In analyzing the issues at hand, it is best to employ the classical approaches of Sun Tzu and Causewitz. Obama can make use of Tzu’s “shaping of opponent.” Even when the US is at the downside of the situation, it needs to act as if it can shape the situation to its own vantage point. Another important strategy which Obama can learn from Sun Tzu is the use of speed over the situation. From Causewitz, it is best to apply the defense first then offense approach. Once the president has the go signal of the US Congress, he must act swiftly in making the necessary reforms (Rasmus, 2011).
Recommended Strategy and Implementation
Drastic actions are required to restore American economic and financial independence. First, the US must start to rebuild its own industries. The US industries must initially employ American workers (Zuckerman, 2011).President Obama must also create policies which make it more productive for other exporting countries to compete with its own idustries in its own markets (Economy in Oslutions Website, 2012). This must be implemented in the next three crucial months of his new term. The positive effects should be monitored and enforced within the next six months.
Amadeo, K. September 5, 2012. The U.S. Debt and How It Got So Big. About.com Website. Retrieved on 25 November 2012 from, http://useconomy.about.com/od/fiscalpolicy/p/US_Debt.htm.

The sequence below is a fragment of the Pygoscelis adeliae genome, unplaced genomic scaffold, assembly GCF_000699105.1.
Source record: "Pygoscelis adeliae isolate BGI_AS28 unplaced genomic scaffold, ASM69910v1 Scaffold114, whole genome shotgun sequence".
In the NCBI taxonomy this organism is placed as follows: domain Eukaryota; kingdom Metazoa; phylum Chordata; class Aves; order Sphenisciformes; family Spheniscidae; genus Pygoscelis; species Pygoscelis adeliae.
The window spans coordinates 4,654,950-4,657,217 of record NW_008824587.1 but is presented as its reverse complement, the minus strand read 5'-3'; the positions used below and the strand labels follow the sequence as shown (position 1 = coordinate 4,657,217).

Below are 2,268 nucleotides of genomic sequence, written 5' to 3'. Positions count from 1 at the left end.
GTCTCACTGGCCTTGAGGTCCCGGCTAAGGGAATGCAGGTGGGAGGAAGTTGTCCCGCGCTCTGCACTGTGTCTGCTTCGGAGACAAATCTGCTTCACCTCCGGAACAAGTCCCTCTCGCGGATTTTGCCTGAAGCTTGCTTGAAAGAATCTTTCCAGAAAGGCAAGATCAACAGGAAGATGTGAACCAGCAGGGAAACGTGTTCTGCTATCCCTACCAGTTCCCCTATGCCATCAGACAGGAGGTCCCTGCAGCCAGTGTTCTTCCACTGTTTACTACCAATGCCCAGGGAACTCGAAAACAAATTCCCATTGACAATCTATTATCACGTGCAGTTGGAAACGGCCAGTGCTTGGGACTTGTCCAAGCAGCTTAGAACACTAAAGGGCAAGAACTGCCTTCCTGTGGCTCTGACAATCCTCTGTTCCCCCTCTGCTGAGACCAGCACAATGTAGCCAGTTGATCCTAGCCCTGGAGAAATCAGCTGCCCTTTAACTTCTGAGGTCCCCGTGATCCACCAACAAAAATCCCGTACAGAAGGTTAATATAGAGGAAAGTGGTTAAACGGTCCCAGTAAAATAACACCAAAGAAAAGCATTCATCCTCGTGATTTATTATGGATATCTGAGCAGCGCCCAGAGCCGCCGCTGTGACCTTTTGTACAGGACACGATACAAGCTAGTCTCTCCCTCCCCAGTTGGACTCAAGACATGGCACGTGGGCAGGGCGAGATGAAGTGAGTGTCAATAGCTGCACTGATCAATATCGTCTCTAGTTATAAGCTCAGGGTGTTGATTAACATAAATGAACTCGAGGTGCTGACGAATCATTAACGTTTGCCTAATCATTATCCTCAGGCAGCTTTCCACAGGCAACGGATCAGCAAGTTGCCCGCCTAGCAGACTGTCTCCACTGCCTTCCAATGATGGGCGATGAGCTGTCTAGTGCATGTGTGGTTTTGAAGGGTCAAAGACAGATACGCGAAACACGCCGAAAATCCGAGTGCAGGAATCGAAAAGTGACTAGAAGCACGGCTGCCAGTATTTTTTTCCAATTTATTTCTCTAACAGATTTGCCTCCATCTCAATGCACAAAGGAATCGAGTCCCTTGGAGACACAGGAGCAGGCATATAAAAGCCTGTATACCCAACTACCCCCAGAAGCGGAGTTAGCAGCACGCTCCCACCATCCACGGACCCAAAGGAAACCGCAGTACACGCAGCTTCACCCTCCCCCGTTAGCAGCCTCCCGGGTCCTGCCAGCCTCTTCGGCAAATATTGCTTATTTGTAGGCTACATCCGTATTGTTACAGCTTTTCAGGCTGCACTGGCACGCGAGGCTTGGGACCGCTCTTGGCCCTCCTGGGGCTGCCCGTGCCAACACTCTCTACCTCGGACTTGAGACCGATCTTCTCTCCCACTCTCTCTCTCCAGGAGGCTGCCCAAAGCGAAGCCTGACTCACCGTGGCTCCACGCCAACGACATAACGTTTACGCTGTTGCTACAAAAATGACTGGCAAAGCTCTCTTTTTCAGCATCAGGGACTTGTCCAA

Conover, S. January 29, 2012. Why Growth Matters More than Debt. The American Online. Retrieved on 25 November 2012 from, http://www.american.com/archive/2012/january/why-growth-matters-more-than-debt/.
Cox, M., et. al. July 29, 2011. Charting the American Debt Crisis. The New York Times. Retrieved on 25 November 2012 from, http://www.nytimes.com/interactive/2011/07/28/us/charting-the-american-debt-crisis.html.
Economy in Solutions Website. 2012. Economic Solutions: Major Economic Concerns Facing the United States. Retrieved on 25 November 2012 from, http://economyincrisis.org/solutions.
Grant, R. January 9, 2012. No Dr. Krugman, Government Debt Matters Because It’s Ours. Forbes Website. Retrieved on 25 November 2012 from, http://www.forbes.com/sites/richardgrant/2012/01/09/government-debt-matters-because-everyones-different/.
Neumann, J. & Yoon, A. August 29, 2012. Credit-Rating Gadfly Leaves S&P. The Wall Street Journal Website. Retrieved on 25 November 2012 from, http://online.wsj.com/article/SB10000872396390444914904577619310645636218.html.
Rasmus, J. November 17, 2011. Predicting the Global Economic Crisis. Retrieved on 25 November 2012 from, http://jackrasmus.com/2011/11/17/the-8-real-causes-of-deficits-and-the-debt/.
Ungar, J. July 29, 2011. Breaking Down the US Debt Crisis: What It All Means. 680 News. Retrieved on 25 November 2012 from, http://www.680news.com/news/world/article/259420–breaking-down-the-u-s-debt-crisis-what-it-all-means.
Zuckerman, M. April 26, 2011. The National Debt Crisis Is an Existential Threat. US News Website. Retrieved on 25 November 2012 from, http://www.usnews.com/opinion/mzuckerman/articles/2011/04/26/the-national-debt-crisis-is-an-existential-threat?page=2.